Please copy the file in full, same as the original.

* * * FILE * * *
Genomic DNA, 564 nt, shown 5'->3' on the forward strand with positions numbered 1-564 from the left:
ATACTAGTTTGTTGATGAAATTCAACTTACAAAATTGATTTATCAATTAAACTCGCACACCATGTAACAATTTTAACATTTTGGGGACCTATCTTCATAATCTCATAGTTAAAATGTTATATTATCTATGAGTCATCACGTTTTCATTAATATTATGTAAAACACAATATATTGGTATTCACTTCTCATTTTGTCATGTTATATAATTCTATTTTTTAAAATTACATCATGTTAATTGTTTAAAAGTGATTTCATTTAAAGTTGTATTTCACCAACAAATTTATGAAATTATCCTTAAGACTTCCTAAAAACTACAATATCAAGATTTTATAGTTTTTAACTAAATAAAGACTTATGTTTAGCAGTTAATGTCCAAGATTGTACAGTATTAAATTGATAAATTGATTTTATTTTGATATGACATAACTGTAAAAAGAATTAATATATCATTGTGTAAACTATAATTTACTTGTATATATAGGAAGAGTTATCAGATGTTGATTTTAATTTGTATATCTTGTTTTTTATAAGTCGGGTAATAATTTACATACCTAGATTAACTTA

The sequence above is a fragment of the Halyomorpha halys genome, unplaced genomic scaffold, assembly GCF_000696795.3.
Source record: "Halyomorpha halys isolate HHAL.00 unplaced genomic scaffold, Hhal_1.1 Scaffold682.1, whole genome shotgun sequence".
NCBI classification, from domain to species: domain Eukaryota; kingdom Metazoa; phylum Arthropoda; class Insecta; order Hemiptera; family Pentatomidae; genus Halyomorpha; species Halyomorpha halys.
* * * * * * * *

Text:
Genomic DNA, 564 nt, shown 5'->3' on the forward strand with positions numbered 1-564 from the left:
ATACTAGTTTGTTGATGAAATTCAACTTACAAAATTGATTTATCAATTAAACTCGCACACCATGTAACAATTTTAACATTTTGGGGACCTATCTTCATAATCTCATAGTTAAAATGTTATATTATCTATGAGTCATCACGTTTTCATTAATATTATGTAAAACACAATATATTGGTATTCACTTCTCATTTTGTCATGTTATATAATTCTATTTTTTAAAATTACATCATGTTAATTGTTTAAAAGTGATTTCATTTAAAGTTGTATTTCACCAACAAATTTATGAAATTATCCTTAAGACTTCCTAAAAACTACAATATCAAGATTTTATAGTTTTTAACTAAATAAAGACTTATGTTTAGCAGTTAATGTCCAAGATTGTACAGTATTAAATTGATAAATTGATTTTATTTTGATATGACATAACTGTAAAAAGAATTAATATATCATTGTGTAAACTATAATTTACTTGTATATATAGGAAGAGTTATCAGATGTTGATTTTAATTTGTATATCTTGTTTTTTATAAGTCGGGTAATAATTTACATACCTAGATTAACTTA

The sequence above is a fragment of the Halyomorpha halys genome, unplaced genomic scaffold, assembly GCF_000696795.3.
Source record: "Halyomorpha halys isolate HHAL.00 unplaced genomic scaffold, Hhal_1.1 Scaffold682.1, whole genome shotgun sequence".
NCBI classification, from domain to species: domain Eukaryota; kingdom Metazoa; phylum Arthropoda; class Insecta; order Hemiptera; family Pentatomidae; genus Halyomorpha; species Halyomorpha halys.